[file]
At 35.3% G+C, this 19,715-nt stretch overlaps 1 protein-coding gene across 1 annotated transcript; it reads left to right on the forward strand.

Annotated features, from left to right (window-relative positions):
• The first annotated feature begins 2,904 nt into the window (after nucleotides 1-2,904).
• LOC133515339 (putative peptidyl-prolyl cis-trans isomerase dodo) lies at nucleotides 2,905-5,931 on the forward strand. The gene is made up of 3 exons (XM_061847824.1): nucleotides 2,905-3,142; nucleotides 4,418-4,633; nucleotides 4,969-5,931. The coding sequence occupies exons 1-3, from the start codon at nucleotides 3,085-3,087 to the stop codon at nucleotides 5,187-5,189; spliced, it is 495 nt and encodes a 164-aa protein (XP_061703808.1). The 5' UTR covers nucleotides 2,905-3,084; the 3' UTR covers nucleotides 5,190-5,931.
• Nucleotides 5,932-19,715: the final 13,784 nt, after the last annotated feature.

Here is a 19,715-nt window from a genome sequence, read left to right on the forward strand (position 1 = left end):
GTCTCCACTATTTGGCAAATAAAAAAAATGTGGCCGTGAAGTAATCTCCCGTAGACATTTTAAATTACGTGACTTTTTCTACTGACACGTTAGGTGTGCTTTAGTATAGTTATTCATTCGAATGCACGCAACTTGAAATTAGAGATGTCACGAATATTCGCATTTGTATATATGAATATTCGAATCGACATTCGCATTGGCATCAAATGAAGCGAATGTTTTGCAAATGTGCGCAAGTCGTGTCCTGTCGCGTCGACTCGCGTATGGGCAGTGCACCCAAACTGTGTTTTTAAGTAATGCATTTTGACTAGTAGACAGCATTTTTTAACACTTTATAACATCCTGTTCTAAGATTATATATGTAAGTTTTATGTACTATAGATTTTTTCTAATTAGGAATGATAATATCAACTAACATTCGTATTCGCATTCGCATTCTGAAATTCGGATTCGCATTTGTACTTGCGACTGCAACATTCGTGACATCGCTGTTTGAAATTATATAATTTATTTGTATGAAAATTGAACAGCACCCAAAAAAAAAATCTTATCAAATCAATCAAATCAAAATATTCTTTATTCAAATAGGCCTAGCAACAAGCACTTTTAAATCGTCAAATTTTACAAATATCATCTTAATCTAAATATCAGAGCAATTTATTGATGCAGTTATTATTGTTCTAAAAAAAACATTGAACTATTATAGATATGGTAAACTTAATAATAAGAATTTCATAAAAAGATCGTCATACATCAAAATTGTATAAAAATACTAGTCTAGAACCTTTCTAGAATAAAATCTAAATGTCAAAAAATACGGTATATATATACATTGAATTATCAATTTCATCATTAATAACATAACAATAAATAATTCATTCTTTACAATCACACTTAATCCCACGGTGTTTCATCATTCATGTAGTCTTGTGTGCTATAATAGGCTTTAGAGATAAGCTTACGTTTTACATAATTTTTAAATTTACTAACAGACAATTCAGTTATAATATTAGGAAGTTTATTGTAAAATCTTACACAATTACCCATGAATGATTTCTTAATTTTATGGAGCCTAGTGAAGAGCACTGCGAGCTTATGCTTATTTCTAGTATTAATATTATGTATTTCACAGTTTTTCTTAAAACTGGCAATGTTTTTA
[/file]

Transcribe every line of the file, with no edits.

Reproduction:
At 35.3% G+C, this 19,715-nt stretch overlaps 1 protein-coding gene across 1 annotated transcript; it reads left to right on the forward strand.

Annotated features, from left to right (window-relative positions):
• The first annotated feature begins 2,904 nt into the window (after nucleotides 1-2,904).
• LOC133515339 (putative peptidyl-prolyl cis-trans isomerase dodo) lies at nucleotides 2,905-5,931 on the forward strand. The gene is made up of 3 exons (XM_061847824.1): nucleotides 2,905-3,142; nucleotides 4,418-4,633; nucleotides 4,969-5,931. The coding sequence occupies exons 1-3, from the start codon at nucleotides 3,085-3,087 to the stop codon at nucleotides 5,187-5,189; spliced, it is 495 nt and encodes a 164-aa protein (XP_061703808.1). The 5' UTR covers nucleotides 2,905-3,084; the 3' UTR covers nucleotides 5,190-5,931.
• Nucleotides 5,932-19,715: the final 13,784 nt, after the last annotated feature.

Here is a 19,715-nt window from a genome sequence, read left to right on the forward strand (position 1 = left end):
GTCTCCACTATTTGGCAAATAAAAAAAATGTGGCCGTGAAGTAATCTCCCGTAGACATTTTAAATTACGTGACTTTTTCTACTGACACGTTAGGTGTGCTTTAGTATAGTTATTCATTCGAATGCACGCAACTTGAAATTAGAGATGTCACGAATATTCGCATTTGTATATATGAATATTCGAATCGACATTCGCATTGGCATCAAATGAAGCGAATGTTTTGCAAATGTGCGCAAGTCGTGTCCTGTCGCGTCGACTCGCGTATGGGCAGTGCACCCAAACTGTGTTTTTAAGTAATGCATTTTGACTAGTAGACAGCATTTTTTAACACTTTATAACATCCTGTTCTAAGATTATATATGTAAGTTTTATGTACTATAGATTTTTTCTAATTAGGAATGATAATATCAACTAACATTCGTATTCGCATTCGCATTCTGAAATTCGGATTCGCATTTGTACTTGCGACTGCAACATTCGTGACATCGCTGTTTGAAATTATATAATTTATTTGTATGAAAATTGAACAGCACCCAAAAAAAAAATCTTATCAAATCAATCAAATCAAAATATTCTTTATTCAAATAGGCCTAGCAACAAGCACTTTTAAATCGTCAAATTTTACAAATATCATCTTAATCTAAATATCAGAGCAATTTATTGATGCAGTTATTATTGTTCTAAAAAAAACATTGAACTATTATAGATATGGTAAACTTAATAATAAGAATTTCATAAAAAGATCGTCATACATCAAAATTGTATAAAAATACTAGTCTAGAACCTTTCTAGAATAAAATCTAAATGTCAAAAAATACGGTATATATATACATTGAATTATCAATTTCATCATTAATAACATAACAATAAATAATTCATTCTTTACAATCACACTTAATCCCACGGTGTTTCATCATTCATGTAGTCTTGTGTGCTATAATAGGCTTTAGAGATAAGCTTACGTTTTACATAATTTTTAAATTTACTAACAGACAATTCAGTTATAATATTAGGAAGTTTATTGTAAAATCTTACACAATTACCCATGAATGATTTCTTAATTTTATGGAGCCTAGTGAAGAGCACTGCGAGCTTATGCTTATTTCTAGTATTAATATTATGTATTTCACAGTTTTTCTTAAAACTGGCAATGTTTTTA